Can an operation of this kind be considered one of the particular cases of knowledge? To be sure, knowledge accompanies artistic production from its very beginning to its end. It precedes it, it guides it, it judges it, and it corrects it until the work at stake has reached its completion. Yet, to the extent that it is creative, art is not reducible to any particular kind of knowledge, for the simple reason that what has not yet been "made to be" does not yet exist; consequently, it cannot possibly be an object of cognition. Artists sometimes speak of truth as of one of the ideals they hope to attain, or to approach, by means of their works; but if truth is understood, in its traditional meaning, as a perfect conformity between the mind and its object, there can be no truth in the knowledge that an artist has of his future work, because such knowledge has not yet found its object. The truth pursued by the poets is not the conformity of their knowledge with a poem that is not yet there. Nor is it the conformity of their work with a fully defined pattern already present in their minds. In speaking of artistic truth, a poet means to say that something that was but an indistinct and shadowy image in his mind has now become a concrete reality in his own work. A completed poem is a dream come true. In Keats' own words: "The Imagination may be compared to Adam's dream—he awoke and found it truth."24 Eve is the truth of Adam's dream: Eve, that is; not the image of a reality, but the reality of an image.

The same notion of artistic truth has been expressed by Richard Wagner, with respect to both poetry and music. In one of his letters to Mathilde Wesendonk, written when he was completing Tristan and Isolde, the musician remarks that there is a great deal of truth in the doctrine of Kant according to which space, time, causality—in short, the whole structure of the world—are hanging on the thought of man. Is not. human thought an anticipation of reality? Then, after quoting the remark of Schiller that what the poet knows is true, precisely because it has not yet been, Wagner asks himself if what is miraculous in artistic genius is not precisely the fact that what has not yet been finally is. And, indeed, because the form embodies itself in a work of art, what first was but an image in the mind of the artist ultimately reaches concrete existence under the form of a material and perceptible reality.25' This kind of truth would be more correctly called a substantiation.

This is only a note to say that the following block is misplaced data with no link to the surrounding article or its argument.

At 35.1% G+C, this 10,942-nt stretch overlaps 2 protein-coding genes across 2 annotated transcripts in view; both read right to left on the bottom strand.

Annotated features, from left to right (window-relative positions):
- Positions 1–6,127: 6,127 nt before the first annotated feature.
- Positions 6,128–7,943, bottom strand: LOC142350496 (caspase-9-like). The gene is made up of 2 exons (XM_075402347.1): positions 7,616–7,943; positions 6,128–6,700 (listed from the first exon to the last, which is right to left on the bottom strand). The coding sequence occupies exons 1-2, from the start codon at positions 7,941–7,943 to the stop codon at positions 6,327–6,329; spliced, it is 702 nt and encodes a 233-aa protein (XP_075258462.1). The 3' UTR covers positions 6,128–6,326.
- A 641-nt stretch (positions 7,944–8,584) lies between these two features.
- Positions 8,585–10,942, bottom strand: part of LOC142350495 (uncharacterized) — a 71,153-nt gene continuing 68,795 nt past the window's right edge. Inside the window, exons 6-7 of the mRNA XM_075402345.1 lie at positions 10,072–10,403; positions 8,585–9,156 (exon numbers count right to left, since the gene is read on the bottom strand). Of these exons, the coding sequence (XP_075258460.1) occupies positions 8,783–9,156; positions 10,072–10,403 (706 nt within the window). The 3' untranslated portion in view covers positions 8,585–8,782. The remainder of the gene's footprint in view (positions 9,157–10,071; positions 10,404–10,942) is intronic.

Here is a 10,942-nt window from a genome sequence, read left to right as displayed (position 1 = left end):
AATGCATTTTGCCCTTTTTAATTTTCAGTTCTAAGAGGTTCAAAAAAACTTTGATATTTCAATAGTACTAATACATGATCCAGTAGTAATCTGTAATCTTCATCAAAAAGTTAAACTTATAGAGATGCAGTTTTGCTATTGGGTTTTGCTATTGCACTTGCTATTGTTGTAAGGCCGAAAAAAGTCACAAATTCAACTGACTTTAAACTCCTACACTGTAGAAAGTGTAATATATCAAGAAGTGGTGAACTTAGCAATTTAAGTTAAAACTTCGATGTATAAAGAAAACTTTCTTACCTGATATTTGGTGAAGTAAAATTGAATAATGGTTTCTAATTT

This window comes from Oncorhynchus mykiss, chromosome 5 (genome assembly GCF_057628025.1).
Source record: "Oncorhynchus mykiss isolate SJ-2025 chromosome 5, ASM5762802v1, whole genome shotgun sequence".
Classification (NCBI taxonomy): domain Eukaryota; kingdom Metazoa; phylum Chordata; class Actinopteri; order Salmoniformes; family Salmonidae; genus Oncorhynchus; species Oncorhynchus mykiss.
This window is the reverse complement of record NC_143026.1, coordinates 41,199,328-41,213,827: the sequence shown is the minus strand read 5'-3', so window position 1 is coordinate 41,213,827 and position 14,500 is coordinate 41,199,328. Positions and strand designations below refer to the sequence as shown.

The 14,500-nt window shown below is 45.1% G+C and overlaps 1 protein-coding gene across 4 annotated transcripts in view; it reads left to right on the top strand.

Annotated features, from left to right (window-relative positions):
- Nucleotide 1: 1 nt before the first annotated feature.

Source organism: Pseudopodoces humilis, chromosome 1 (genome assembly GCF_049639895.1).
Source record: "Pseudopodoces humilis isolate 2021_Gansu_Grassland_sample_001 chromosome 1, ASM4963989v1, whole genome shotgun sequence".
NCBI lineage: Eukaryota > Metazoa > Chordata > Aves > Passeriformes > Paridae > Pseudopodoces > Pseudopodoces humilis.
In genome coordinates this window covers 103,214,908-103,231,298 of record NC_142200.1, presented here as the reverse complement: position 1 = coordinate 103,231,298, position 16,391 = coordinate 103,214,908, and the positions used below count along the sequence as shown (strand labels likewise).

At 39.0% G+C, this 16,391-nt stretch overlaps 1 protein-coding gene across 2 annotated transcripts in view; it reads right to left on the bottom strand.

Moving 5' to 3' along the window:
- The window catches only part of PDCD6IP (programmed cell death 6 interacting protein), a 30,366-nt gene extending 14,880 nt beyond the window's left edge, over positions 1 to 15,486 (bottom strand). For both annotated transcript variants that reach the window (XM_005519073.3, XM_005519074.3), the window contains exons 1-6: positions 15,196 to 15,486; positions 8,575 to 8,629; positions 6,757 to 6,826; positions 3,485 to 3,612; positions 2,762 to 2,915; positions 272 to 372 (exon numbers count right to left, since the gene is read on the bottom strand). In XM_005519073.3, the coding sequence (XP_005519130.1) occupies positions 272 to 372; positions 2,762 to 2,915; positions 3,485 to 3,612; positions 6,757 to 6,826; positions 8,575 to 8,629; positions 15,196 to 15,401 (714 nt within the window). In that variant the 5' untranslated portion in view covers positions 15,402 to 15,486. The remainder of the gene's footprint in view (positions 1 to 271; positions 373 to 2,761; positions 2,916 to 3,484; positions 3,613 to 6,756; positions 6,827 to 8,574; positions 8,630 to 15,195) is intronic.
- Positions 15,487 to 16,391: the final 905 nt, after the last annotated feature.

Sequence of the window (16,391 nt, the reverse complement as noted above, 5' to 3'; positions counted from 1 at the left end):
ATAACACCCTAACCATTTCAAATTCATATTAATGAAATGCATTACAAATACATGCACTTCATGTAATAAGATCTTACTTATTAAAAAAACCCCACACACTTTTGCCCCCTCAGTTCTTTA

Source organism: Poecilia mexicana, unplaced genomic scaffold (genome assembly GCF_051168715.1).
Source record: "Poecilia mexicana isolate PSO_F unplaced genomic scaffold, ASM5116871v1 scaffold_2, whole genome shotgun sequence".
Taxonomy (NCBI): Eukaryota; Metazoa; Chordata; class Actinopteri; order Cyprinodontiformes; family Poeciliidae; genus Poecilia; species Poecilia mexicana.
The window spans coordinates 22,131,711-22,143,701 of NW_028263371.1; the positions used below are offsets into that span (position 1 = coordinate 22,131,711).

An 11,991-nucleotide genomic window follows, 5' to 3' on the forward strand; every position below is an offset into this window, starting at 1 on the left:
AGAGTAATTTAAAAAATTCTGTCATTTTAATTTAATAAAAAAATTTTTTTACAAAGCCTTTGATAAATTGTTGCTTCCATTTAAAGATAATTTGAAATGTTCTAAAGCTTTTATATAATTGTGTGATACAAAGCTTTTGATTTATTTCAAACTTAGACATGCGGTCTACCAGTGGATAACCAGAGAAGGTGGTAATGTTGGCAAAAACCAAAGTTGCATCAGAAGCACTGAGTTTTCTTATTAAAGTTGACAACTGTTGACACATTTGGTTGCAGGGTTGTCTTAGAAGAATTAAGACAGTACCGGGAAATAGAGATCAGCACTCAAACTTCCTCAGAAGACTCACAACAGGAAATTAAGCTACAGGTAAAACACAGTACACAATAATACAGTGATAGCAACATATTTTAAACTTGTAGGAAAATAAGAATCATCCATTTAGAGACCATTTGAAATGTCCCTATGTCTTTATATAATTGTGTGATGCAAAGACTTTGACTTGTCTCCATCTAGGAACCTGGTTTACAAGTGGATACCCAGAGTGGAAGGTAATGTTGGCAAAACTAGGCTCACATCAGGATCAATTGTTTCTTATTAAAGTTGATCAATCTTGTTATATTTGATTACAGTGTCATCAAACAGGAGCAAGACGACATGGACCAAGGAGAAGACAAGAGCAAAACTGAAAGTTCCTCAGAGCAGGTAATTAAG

Painters, at least those among them who scrutinize the nature of their art, feel the same way. In his Journal, under the date June 6, 1851, Delacroix observes that, in his own mind, "truth is the rarest and most beautiful of all qualities," but, precisely, this is the long entry in which he criticizes "Poussin's method of arranging the effect of his pictures with the help of small models lit by studio lighting"; and Raphael's habit of "conscientiously drawing each figure in the nude before he draped it." Rembrandt, Delacroix says, "would never have achieved his power of representing character by a significant play of gestures, or those strong effects that make his scenes so truly representative of nature, if he had bound himself down to this studio method. Perhaps they will discover that Rembrandt is a far greater painter than Raphael." The truth of Rembrandt's works lies in their relationship, not to external models, but to themselves.26 As Delacroix wrote about himself at another date: "Who would ever believe it? The things that are most real to me are the illusions which I create with my painting. Everything else is a quicksand."27 Gauguin seems to have had in mind something like this when he wrote to Emile Schuffenecker: "A piece of advice: do not paint too much from nature. Art is abstraction. Extract this abstraction from nature while you are dreaming before it, and think rather of the creation that will result from it. This is the only means there is to ascend toward God, namely, to do as our Divine Master himself does: to create."28